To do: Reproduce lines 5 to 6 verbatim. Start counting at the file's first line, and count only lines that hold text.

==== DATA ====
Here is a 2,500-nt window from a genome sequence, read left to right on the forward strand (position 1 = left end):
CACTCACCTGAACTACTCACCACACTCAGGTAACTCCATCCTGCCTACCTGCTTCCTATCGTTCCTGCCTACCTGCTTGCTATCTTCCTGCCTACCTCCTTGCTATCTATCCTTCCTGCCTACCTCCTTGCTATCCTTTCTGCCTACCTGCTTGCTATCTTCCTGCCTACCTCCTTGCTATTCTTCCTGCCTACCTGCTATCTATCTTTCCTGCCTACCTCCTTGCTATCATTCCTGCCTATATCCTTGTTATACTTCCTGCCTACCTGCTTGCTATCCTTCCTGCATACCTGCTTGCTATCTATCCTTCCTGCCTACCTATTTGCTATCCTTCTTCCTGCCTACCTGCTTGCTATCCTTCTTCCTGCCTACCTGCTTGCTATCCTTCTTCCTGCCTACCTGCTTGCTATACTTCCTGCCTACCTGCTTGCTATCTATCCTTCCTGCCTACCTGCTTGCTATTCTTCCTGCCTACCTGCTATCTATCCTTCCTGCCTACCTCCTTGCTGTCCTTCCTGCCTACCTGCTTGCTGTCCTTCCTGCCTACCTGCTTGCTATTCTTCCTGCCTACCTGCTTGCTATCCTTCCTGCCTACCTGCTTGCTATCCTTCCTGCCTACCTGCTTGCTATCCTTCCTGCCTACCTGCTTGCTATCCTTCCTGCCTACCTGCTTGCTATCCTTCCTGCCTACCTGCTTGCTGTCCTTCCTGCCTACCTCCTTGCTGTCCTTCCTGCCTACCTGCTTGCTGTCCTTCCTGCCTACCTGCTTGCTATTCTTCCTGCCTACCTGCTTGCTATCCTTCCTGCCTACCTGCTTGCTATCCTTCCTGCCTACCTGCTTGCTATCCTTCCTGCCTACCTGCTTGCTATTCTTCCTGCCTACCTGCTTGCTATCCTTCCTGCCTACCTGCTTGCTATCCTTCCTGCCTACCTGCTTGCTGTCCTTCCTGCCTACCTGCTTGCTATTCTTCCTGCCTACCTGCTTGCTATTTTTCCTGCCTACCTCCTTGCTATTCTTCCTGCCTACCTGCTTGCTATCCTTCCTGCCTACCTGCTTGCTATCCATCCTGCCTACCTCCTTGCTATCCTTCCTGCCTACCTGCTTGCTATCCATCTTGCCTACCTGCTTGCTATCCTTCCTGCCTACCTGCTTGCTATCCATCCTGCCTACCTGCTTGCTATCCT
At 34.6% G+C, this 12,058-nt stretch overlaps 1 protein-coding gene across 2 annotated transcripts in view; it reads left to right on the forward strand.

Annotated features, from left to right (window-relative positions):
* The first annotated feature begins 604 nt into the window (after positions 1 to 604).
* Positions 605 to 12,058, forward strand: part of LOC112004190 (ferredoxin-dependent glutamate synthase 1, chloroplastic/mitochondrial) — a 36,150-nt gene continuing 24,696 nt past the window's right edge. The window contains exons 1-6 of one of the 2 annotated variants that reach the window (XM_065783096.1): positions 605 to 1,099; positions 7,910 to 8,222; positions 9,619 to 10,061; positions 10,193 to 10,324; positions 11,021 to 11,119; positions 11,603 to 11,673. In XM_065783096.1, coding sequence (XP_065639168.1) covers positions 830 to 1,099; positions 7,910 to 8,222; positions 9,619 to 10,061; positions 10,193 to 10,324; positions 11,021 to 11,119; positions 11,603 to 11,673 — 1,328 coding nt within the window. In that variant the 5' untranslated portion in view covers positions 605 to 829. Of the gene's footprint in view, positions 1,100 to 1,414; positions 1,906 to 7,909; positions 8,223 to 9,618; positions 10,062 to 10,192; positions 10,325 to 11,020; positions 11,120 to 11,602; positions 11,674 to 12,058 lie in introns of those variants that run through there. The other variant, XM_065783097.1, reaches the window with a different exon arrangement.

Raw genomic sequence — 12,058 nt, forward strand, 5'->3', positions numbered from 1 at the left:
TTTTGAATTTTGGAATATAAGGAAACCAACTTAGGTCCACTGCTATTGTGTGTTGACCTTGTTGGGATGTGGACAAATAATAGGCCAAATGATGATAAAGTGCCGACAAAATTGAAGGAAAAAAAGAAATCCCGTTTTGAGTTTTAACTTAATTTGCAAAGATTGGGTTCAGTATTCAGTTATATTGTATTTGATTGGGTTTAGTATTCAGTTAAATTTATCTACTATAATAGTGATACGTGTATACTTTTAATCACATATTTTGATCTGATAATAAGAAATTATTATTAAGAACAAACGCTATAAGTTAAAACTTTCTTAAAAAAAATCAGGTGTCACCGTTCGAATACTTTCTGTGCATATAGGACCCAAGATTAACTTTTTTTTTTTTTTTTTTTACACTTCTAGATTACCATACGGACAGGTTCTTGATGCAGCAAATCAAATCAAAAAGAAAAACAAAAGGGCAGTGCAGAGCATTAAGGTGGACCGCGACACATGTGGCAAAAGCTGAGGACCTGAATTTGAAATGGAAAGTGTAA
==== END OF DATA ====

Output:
* The first annotated feature begins 604 nt into the window (after positions 1 to 604).
* Positions 605 to 12,058, forward strand: part of LOC112004190 (ferredoxin-dependent glutamate synthase 1, chloroplastic/mitochondrial) — a 36,150-nt gene continuing 24,696 nt past the window's right edge. The window contains exons 1-6 of one of the 2 annotated variants that reach the window (XM_065783096.1): positions 605 to 1,099; positions 7,910 to 8,222; positions 9,619 to 10,061; positions 10,193 to 10,324; positions 11,021 to 11,119; positions 11,603 to 11,673. In XM_065783096.1, coding sequence (XP_065639168.1) covers positions 830 to 1,099; positions 7,910 to 8,222; positions 9,619 to 10,061; positions 10,193 to 10,324; positions 11,021 to 11,119; positions 11,603 to 11,673 — 1,328 coding nt within the window. In that variant the 5' untranslated portion in view covers positions 605 to 829. Of the gene's footprint in view, positions 1,100 to 1,414; positions 1,906 to 7,909; positions 8,223 to 9,618; positions 10,062 to 10,192; positions 10,325 to 11,020; positions 11,120 to 11,602; positions 11,674 to 12,058 lie in introns of those variants that run through there. The other variant, XM_065783097.1, reaches the window with a different exon arrangement.